As foreshadowed two weeks ago, the good times for superannuation fund and other share investors may have come to an end with sharemarkets around the world under selling pressure. It's too early to know whether this is a correction or possibly more likely an early warning of difficult times ahead.
The trigger for the downturn was largely unexpected, because the Australian dollar and share prices had been holding up well despite the continuing fall in commodity prices.
The ending of quantitative easing in the United States was always expected to put downward pressure on US asset prices and other world markets. More unexpectedly, and partially confirmed by International Monetary Fund growth projections, there's a high probability that European economies including Germany could be moving back into recession.
A more positive development is the steep decline in world oil prices resulting from increased Saudi production and lower world demand. How these factors will combine to impact on world share prices is difficult to assess because both the US and China - the world's two largest economies - are still performing well.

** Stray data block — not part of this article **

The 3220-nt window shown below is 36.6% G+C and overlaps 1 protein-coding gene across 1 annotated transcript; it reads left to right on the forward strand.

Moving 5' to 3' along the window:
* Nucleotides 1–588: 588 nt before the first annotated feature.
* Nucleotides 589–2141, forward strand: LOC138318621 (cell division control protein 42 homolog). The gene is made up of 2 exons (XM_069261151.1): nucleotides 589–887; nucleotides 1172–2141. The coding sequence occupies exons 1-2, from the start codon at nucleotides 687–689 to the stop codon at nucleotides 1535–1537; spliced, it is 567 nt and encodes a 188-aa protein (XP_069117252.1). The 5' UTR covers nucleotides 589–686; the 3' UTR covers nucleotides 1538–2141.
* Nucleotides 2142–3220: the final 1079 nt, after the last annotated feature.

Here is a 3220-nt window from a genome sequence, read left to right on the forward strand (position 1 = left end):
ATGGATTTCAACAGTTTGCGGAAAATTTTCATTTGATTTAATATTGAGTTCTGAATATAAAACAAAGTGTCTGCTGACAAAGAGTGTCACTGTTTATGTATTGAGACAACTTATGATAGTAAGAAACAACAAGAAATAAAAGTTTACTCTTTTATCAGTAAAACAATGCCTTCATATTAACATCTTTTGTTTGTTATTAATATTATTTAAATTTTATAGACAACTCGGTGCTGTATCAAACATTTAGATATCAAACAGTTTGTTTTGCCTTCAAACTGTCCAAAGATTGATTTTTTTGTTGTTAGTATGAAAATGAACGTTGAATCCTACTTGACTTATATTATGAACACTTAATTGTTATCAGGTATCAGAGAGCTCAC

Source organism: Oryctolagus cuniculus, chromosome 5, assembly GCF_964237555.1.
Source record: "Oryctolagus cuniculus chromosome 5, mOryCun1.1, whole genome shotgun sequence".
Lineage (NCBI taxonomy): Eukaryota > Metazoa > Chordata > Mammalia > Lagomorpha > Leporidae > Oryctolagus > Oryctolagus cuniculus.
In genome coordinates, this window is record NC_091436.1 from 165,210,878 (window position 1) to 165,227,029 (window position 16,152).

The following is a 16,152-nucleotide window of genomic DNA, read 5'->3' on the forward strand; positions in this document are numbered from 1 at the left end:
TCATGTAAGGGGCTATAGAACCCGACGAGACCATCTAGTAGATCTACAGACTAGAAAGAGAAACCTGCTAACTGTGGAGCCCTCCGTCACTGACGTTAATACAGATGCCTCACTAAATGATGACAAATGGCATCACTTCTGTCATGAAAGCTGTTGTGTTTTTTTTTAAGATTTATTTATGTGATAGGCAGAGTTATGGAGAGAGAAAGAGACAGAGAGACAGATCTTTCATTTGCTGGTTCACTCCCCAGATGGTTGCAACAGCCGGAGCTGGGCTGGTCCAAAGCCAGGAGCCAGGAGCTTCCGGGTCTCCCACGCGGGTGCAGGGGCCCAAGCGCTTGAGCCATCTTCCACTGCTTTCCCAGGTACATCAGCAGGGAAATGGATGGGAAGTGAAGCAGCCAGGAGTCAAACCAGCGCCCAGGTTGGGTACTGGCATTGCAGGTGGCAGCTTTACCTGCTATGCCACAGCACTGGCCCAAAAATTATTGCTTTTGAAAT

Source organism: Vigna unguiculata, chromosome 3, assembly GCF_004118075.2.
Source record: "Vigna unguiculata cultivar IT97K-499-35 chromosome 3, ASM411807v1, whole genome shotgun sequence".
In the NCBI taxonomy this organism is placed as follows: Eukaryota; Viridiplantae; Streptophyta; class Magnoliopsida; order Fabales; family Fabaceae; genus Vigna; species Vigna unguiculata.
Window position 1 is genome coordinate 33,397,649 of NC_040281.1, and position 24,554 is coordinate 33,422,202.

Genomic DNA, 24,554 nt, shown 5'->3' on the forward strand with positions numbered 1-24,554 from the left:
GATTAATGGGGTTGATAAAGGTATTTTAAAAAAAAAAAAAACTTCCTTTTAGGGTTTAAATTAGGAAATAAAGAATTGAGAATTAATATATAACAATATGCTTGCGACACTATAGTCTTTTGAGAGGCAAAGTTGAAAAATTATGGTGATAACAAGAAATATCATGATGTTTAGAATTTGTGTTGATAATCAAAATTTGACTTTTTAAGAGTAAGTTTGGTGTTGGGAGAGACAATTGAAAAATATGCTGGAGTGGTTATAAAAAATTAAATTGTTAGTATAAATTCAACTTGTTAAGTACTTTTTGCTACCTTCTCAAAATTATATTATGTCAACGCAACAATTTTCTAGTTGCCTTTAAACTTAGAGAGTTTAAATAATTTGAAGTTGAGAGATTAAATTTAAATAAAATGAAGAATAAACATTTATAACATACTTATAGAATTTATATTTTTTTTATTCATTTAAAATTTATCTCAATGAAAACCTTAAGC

The US Federal Reserve has indicated that it may hold off increasing interest rates if world economic growth slows, but it may also want to slow any advance in the US dollar resulting from increased interest rates.
The prices of Australia's major mineral and oil producers have fallen by 10 per cent or more as commodity prices - especially those for iron ore and oil - have weakened. The key to future price movements is likely to be how much further the Australian dollar will weaken. It appears likely that the value could end up below the current US86c½ if the world economy continues to slow.
A lower exchange rate will help sustain our economy and compensate for our falling terms of trade. It will not only help reduce the impact of lower export prices on our producers, but will also help our manufacturing sector compete. For these reasons, domestic share investors can only hope that the exchange rate moves down if the fall in our terms of trade continues.
At a personal level, it's evident that world sharemarkets face more difficult times ahead and volatility is likely to be much higher. So far, there's no sign of the pressure on financial institutions that led to the global financial crisis, and there's still time for investors to readjust their portfolios to accommodate increasing uncertainty and a higher risk of share price falls. Both shares and property are medium to longer-term investments where value can fluctuate quickly. The time to sell is when confidence is high, and not when markets are falling.